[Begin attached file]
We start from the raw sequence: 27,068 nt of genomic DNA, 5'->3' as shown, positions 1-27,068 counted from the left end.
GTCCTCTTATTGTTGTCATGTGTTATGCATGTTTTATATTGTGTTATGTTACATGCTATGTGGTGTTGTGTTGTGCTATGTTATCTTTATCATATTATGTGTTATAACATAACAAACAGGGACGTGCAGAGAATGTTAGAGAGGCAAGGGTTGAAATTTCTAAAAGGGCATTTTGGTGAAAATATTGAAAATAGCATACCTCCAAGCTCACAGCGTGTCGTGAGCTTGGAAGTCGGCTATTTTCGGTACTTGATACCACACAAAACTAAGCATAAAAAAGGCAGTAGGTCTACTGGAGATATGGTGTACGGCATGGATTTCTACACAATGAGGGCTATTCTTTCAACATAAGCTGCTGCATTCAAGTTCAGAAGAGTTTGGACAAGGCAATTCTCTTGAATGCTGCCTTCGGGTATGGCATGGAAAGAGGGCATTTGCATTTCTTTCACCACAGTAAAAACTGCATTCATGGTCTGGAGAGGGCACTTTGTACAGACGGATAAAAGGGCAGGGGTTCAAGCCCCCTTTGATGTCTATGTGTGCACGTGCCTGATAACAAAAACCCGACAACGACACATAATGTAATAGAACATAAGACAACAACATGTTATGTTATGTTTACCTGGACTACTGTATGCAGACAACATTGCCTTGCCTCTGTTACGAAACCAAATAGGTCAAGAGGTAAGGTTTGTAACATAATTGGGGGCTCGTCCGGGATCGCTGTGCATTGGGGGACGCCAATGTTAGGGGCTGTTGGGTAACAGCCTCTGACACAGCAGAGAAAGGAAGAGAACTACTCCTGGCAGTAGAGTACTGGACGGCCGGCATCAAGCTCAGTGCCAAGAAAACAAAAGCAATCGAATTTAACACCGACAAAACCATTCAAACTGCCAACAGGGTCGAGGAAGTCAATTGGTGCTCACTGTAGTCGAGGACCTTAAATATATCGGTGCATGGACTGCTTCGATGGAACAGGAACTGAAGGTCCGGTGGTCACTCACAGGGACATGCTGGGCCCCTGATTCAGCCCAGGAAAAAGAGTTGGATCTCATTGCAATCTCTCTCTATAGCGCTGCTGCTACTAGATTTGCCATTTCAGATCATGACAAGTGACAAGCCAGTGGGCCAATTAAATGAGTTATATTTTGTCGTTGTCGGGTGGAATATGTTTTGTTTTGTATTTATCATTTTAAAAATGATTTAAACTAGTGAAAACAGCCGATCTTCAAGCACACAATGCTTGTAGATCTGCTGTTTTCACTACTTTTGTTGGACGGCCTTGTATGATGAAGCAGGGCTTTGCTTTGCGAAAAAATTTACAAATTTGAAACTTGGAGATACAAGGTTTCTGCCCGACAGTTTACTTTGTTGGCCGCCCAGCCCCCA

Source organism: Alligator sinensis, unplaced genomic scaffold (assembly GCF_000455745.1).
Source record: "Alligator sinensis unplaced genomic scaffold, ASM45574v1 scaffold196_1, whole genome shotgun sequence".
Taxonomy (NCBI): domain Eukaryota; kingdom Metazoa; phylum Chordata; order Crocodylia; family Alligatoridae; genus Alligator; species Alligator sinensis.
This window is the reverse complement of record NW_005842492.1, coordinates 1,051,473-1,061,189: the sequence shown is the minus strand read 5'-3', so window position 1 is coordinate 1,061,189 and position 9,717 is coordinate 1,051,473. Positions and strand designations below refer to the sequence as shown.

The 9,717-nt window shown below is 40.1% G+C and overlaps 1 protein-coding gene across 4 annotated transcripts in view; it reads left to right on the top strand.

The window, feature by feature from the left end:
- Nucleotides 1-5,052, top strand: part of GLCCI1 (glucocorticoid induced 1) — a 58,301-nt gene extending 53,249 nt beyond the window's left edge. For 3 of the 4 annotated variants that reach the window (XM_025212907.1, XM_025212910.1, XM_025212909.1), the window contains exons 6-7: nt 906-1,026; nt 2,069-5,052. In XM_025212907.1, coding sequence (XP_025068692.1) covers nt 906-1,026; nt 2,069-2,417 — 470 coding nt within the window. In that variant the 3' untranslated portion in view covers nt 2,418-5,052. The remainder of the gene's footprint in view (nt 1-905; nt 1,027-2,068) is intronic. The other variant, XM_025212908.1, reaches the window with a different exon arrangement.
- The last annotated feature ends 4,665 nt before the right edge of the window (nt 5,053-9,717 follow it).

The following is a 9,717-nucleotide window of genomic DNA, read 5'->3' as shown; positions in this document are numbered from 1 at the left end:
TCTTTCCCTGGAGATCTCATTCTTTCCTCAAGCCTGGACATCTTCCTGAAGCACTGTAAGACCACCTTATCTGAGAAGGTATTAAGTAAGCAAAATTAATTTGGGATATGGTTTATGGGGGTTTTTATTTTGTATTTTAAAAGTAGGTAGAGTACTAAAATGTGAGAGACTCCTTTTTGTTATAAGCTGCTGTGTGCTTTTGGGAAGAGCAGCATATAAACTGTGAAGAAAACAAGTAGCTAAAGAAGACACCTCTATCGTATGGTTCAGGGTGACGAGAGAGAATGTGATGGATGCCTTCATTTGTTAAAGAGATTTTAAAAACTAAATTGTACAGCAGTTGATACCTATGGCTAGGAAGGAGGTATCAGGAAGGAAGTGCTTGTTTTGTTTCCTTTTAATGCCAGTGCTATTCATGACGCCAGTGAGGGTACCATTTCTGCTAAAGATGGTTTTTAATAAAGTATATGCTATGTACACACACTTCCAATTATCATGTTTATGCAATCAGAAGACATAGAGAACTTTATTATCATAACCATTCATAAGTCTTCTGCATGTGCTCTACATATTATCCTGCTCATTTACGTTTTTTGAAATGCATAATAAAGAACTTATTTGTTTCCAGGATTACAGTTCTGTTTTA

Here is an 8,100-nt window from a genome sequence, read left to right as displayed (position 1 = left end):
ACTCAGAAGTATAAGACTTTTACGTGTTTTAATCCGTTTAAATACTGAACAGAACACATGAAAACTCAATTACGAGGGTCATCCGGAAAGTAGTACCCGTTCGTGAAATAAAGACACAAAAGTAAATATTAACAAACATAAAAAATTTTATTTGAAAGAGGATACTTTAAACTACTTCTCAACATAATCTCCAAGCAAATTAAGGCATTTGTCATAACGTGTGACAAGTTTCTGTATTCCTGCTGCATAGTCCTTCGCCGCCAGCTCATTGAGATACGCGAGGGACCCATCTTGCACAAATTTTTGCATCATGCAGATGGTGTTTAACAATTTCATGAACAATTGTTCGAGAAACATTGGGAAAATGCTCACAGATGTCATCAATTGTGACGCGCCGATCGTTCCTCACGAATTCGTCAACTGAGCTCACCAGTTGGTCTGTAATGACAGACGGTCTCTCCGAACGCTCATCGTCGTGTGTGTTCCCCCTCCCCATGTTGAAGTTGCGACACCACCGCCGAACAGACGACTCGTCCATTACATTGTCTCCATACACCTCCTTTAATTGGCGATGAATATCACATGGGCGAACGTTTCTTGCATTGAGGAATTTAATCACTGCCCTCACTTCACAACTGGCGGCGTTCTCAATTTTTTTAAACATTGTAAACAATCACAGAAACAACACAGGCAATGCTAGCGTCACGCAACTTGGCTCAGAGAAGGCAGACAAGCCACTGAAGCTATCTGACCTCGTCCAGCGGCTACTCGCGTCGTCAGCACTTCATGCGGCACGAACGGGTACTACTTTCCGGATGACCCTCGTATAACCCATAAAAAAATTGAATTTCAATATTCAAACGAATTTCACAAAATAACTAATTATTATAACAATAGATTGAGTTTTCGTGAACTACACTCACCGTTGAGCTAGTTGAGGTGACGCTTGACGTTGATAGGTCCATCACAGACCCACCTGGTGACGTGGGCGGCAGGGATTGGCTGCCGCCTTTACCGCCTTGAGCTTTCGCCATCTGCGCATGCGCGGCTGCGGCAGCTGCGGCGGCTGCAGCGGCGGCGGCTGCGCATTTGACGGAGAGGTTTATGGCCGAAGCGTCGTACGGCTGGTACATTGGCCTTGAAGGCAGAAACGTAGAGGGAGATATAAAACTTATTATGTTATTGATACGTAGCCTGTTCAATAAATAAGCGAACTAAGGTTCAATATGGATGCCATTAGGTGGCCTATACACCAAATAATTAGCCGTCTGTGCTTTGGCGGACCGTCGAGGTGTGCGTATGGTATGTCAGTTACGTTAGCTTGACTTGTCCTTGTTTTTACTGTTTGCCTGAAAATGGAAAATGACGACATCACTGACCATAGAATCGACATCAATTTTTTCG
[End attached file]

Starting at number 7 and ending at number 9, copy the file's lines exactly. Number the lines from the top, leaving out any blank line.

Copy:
The 9,717-nt window shown below is 40.1% G+C and overlaps 1 protein-coding gene across 4 annotated transcripts in view; it reads left to right on the top strand.

The window, feature by feature from the left end:
- Nucleotides 1-5,052, top strand: part of GLCCI1 (glucocorticoid induced 1) — a 58,301-nt gene extending 53,249 nt beyond the window's left edge. For 3 of the 4 annotated variants that reach the window (XM_025212907.1, XM_025212910.1, XM_025212909.1), the window contains exons 6-7: nt 906-1,026; nt 2,069-5,052. In XM_025212907.1, coding sequence (XP_025068692.1) covers nt 906-1,026; nt 2,069-2,417 — 470 coding nt within the window. In that variant the 3' untranslated portion in view covers nt 2,418-5,052. The remainder of the gene's footprint in view (nt 1-905; nt 1,027-2,068) is intronic. The other variant, XM_025212908.1, reaches the window with a different exon arrangement.